We the People: The Story of Our Constitution by Lynne Cheney has beautiful illustrations. It explains how our Constitution was the product of the hard work and sacrifice. It is a long picture book, so you will need to read it ahead of time and use sticky notes to mark which paragraphs and pages to read when reading it to the class/group. Shh! We're Writing the Constitution by Jean Fritz is a longer picture book. It was too much for my 3 year old but perfect for my 7 year old. We also enjoyed reading A More Perfect Union: The Story of Our Constitution by Betsy Maestro and The U.S. Constitution (American Symbols) by Norman Pearl. We the People by Peter Spier illustrates the words of the Preamble. The illustrations range from early to modern times, showing how the Constitution empowers and protects us even today.
A Must Read for You (The Teacher)
Our Favorite Children's Books on President George Washington
Farmer George Plants a Nation by Peggy Thomas is really neat because it brings out who George Washington was as a farmer and planter at Mount Vernon and how this helped him in his presidency. George Washington: First President 1789-1797 (Getting to Know the U.S. Presidents) by Mike Venezia gives a good overview of Washington's life, focusing mostly on his years as president. My children enjoyed the frequently humorous illustrations. George Washington: A Holiday House Reader by David A. Adler is a good picture book focusing on George Washington as president. It was perfect to use as a reader for my child who is still learning how to read. George Washington by Cheryl Harness has beautiful illustrations and is a longer picture book. The end includes a sketch that identifies everyone at the Constitutional Convention. We also enjoyed reading Story of George Washington by Patricia A. Pingry (a simple board book for toddlers) and George Washington's Cows by David Small (cute and just for fun)!
Need More Activity Ideas?
- Fun, FREE Hands-on Unit Studies - Looking for all of my lessons and unit studies? Over the years I have posted over 35 science and social-studies based unit studies, compromised of more than 170 lessons. For each lesson I have included activities (with photos), our favorite books and YouTube video clips, lapbook links, and other resources. I posted links to all of my unit studies and lessons at the above link.
PREVIOUS UNIT STUDY: AMERICAN WAR FOR INDEPENDENCE
Make tricorn hats and mob caps, "brew" root beer with Samuel Adams, hold a tea party as you study the Boston Tea Party, reenact the Battles of Lexington and Concord, make ink and quill pens in order to sign the Declaration of Independence, cook hasty pudding, drill with Baron von Steuben as you study Valley Forge, write a secret code and seal it with wax as you study Benedict Arnold, present on the people of the American War for Independence, and more during this exciting unit study!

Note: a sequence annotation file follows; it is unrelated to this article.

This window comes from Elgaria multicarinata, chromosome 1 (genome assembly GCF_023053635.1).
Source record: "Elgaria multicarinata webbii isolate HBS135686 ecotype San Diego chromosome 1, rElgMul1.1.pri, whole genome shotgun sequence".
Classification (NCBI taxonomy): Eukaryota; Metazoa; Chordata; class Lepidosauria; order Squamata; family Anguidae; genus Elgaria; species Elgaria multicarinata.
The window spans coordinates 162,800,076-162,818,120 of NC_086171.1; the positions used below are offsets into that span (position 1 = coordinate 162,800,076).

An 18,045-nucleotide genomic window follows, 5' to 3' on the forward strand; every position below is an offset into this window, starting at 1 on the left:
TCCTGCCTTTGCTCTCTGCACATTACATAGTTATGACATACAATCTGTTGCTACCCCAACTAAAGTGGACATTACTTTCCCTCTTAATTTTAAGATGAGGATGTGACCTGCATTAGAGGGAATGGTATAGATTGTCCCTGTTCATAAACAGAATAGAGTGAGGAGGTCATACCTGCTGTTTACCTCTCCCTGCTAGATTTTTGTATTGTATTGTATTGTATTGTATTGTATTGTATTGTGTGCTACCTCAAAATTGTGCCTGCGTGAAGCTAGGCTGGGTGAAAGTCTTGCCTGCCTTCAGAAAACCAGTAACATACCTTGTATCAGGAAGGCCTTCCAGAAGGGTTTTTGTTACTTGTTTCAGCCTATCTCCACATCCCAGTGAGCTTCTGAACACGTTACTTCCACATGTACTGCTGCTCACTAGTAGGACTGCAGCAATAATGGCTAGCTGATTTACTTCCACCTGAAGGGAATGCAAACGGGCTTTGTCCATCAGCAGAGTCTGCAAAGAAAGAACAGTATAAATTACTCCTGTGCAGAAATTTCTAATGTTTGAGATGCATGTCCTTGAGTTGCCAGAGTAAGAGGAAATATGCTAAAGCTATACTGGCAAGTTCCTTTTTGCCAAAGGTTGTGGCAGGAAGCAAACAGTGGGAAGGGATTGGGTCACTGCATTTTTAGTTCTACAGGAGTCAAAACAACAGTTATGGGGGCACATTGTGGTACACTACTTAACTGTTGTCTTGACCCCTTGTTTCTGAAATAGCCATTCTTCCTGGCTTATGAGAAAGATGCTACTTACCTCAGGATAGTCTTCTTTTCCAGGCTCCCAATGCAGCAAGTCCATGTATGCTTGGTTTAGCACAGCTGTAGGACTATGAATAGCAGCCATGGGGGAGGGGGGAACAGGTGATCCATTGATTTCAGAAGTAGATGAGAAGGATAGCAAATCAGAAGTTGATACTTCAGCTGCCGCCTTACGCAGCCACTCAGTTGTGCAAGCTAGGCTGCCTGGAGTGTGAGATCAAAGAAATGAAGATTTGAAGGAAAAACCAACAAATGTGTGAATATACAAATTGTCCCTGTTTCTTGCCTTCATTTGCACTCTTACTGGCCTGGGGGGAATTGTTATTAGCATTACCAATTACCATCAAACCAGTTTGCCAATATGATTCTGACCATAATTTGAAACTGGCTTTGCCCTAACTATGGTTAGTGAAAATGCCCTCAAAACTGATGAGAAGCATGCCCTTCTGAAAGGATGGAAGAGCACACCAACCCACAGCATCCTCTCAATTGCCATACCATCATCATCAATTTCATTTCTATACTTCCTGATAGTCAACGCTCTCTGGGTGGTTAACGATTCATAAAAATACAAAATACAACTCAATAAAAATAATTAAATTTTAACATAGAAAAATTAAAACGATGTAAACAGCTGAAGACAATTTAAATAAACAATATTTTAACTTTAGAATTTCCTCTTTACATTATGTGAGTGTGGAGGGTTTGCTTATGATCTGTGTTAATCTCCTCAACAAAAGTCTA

- King George III, Patrick Henry, & Samuel Adams Lesson - This is part 1 of a 6 part hands-on unit on the American War for Independence. Make tricorn hats and mob caps, “brew” root beer with Samuel Adams, bake cornmeal molasses rolls, and more!
- Paul Revere, Boston Massacre, and Boston Tea Party Lesson - This is part 2 of a 6 part hands-on unit study on the American War for Independence. Hold a tea party, act out the Boston Massacre and Boston Tea Party, bake a pound cake, examine the work of silversmiths, and more!
- Lexington and Concord, Thomas Jefferson, and Declaration of Independence Lesson - This is part 3 of a 6 part hands-on unit study on the American War for Independence. Make tin can lanterns, reenact the Battles of Lexington and Concord, make ink and sign the Declaration of Independence with a quill pen, eat ice cream with Thomas Jefferson, and more!
- George Washington, Battle of Trenton, & Betsy Ross Lesson - This is part 4 of a 6 part hands-on unit study on the American War for Independence. Make powder horns, cook hasty pudding, reenact the crossing of the Delaware and Battle of Trenton, paint the first American flag, and more!
- Benjamin Franklin, Battle of Saratoga, & Valley Forge Lesson - This is part 5 of a 6 part hands-on unit on the American War for Independence. Build “dragoon pistols,” drill with Baron von Steuben, cook and eat firecakes, experience cold feet at Valley Forge, reenact the Battle of Saratoga, and more!
- Battle of Yorktown, Benedict Arnold, Swamp Fox, & John Paul Jones Lesson - This is part 6 of a 6 part hands-on unit on the American War for Independence. Make drums, write a secret code and seal it with wax, make and eat hominy, act out the battles of Bonhomme Richard, Cowpens, and Yorktown, and more!
- American Revolution Presentations and Field Trip Ideas - This is the culminating activity we did after a 6 part hands-on unit on the American Revolution. We had a colonial-themed dinner and the children each dressed up as a famous person from the American Revolution time period and presented on him/her. Also included are the field trips we attended while studying this unit.
Great Video Clip Biographies on George Washington
Would you like to teach this way every day?
I use Konos Curriculum as a springboard from which to plan my lessons. It's a wonderful curriculum and was created by moms with active boys!
If you're new to homeschooling or in need of some fresh guidance, I highly recommend Konos' HomeSchoolMentor.com program! Watch videos on-line of what to do each day and how to teach it in this great hands-on format!
© 2011 Shannon
Why do you think George Washington was such a great hero? - Or just let me know you stopped by. I love getting feedback from you!
Brandi from Maryland on February 28, 2012:
Very nice! Adding this to my Celebrate America lens. :) Thanks for pointing it out to me!
HeatherTodd1 on May 13, 2011: